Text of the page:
We take great pains to ensure that the articles, video and graphics you see on Credit.com are thoroughly reported and fact-checked. Each story is read by two separate editors, and we adhere to the highest editorial standards. We’re not perfect, however, and if you see something that you think is wrong, please email us at editorial team [at] credit [dot] com,

    The Credit.com editorial team is committed to providing our readers and viewers with sound, well-reported and understandable information designed to inform and empower. We won’t tell you what to do. We will, however, do our best to explain the consequences of various actions, thereby arming you with the information you need to make decisions that are in your best interests. We also write about things relating to money and finance we think are interesting and want to share.

    In addition to appearing on Credit.com, our articles are syndicated to dozens of other news sites. We have more than 100 partners, including MSN, ABC News, CBS News, Yahoo, Marketwatch, Scripps, Money Magazine and many others. This network operates similarly to the Associated Press or Reuters, except we focus almost exclusively on issues relating to personal finance. These are not advertorial or paid placements, rather we provide these articles to our partners in most cases for free. These relationships create more awareness of Credit.com in general and they result in more traffic to us as well.

    Our Business Model

    Credit.com’s journalism is largely supported by an e-commerce business model. Rather than rely on revenue from display ad impressions, Credit.com maintains a financial marketplace separate from its editorial pages. When someone navigates to those pages, and applies for a credit card, for example, Credit.com will get paid what is essentially a finder’s fee if that person ends up getting the card. That doesn’t mean, however, that our editorial decisions are informed by the products available in our marketplace. The editorial team chooses what to write about and how to write about it independently of the decisions and priorities of the business side of the company. In fact, we maintain a strict and important firewall between the editorial and business departments. Our mission as journalists is to serve the reader, not the advertiser. In that sense, we are no different from any other news organization that is supported by ad revenue.

    Visitors to Credit.com are also able to register for a free Credit.com account, which gives them access to a tool called The Credit Report Card. This tool provides users with two free credit scores and a breakdown of the information in their Experian credit report, updated twice monthly. Again, this tool is entirely free, and we mention that frequently in our articles, because we think that it’s a good thing for users to have access to data like this. Separate from its educational value, there is also a business angle to the Credit Report Card. Registered users can be matched with products and services for which they are most likely to qualify. In other words, if you register and you find that your credit is less than stellar, Credit.com won’t recommend a high-end platinum credit card that requires an excellent credit score You’d likely get rejected, and that’s no good for you or Credit.com. You’d be no closer to getting a product you need, there’d be a wasted inquiry on your credit report, and Credit.com wouldn’t get paid. These are essentially what are commonly referred to as "targeted ads" in the world of the Internet. Despite all of this, however, even if you never apply for any product, the Credit Report Card will remain free, and none of this will impact how the editorial team reports on credit and credit scores.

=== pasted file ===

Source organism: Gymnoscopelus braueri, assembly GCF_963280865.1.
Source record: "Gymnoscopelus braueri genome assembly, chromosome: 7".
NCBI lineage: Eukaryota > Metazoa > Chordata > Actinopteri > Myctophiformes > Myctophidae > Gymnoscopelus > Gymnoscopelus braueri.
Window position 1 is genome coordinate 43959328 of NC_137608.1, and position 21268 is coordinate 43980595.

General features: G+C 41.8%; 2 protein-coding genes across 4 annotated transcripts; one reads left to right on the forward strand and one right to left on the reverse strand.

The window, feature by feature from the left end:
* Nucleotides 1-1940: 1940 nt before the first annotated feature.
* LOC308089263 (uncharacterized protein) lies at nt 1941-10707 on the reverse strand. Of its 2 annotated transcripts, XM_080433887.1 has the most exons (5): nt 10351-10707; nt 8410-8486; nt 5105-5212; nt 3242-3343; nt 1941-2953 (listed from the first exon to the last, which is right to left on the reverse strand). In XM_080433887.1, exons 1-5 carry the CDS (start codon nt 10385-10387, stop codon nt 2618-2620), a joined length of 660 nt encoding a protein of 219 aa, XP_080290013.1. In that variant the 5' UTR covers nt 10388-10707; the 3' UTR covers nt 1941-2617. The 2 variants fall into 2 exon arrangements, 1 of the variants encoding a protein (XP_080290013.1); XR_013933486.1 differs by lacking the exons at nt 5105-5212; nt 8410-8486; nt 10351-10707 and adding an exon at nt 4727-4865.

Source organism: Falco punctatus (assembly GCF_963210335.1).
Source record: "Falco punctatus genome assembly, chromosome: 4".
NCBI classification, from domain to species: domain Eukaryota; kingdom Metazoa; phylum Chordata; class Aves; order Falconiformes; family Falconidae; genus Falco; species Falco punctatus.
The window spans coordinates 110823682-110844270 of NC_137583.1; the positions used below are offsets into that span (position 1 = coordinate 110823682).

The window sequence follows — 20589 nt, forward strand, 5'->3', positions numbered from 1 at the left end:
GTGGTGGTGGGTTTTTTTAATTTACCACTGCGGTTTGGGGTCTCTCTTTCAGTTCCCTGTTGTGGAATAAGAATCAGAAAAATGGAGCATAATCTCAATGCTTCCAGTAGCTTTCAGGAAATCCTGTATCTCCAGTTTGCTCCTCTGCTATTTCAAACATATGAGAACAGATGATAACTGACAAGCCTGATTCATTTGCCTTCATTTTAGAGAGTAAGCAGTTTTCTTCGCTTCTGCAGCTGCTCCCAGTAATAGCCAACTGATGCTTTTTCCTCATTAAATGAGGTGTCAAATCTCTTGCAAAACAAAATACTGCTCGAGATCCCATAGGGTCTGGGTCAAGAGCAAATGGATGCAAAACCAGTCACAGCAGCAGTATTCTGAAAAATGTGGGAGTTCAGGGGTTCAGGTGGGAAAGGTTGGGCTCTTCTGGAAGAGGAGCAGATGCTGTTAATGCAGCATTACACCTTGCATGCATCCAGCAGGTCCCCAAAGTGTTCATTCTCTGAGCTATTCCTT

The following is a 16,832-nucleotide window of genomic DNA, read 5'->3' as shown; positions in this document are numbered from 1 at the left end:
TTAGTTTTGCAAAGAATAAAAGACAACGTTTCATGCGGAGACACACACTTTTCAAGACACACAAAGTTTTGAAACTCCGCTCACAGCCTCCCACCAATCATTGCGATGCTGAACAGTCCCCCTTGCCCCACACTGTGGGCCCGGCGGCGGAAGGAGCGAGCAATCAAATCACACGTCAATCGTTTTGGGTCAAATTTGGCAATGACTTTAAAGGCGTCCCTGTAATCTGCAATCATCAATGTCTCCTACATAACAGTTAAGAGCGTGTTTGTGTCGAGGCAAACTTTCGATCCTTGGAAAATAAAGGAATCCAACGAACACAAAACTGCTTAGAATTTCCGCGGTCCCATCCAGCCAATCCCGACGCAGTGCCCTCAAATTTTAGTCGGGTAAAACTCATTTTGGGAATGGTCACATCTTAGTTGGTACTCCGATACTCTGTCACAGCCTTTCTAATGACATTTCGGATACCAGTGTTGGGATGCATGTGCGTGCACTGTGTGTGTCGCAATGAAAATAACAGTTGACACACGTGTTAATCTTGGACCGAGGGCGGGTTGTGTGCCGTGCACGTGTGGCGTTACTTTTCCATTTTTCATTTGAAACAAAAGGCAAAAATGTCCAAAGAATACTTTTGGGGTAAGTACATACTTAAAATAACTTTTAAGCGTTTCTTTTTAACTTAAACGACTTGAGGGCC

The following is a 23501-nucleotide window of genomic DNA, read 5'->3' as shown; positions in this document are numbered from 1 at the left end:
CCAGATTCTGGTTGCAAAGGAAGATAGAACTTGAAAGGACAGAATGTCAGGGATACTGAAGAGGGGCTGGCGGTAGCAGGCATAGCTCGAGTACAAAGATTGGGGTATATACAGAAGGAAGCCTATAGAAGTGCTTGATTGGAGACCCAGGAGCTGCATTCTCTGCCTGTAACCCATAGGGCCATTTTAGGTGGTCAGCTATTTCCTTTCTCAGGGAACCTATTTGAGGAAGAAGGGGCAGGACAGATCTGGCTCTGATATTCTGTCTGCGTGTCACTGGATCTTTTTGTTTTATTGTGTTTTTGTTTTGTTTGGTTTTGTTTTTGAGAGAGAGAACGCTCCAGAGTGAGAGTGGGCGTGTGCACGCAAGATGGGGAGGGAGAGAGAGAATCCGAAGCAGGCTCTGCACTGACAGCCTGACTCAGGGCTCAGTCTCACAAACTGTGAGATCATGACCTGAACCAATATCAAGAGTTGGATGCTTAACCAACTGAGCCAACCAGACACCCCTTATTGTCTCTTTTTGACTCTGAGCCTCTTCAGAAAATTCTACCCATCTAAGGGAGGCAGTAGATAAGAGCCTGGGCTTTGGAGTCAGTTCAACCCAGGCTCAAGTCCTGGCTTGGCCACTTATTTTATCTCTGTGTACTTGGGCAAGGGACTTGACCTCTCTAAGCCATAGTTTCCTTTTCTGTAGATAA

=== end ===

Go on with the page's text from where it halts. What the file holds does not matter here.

Your Stories

    Lastly, much of what we do is informed by our own experiences as well as the experiences of our readers. We want to tell your stories if you’re interested in sharing them. Please email us at story ideas [at] credit [dot] com with ideas or visit us on Facebook or Twitter.

    Thanks for stopping by.

    - The Credit.com Editorial Team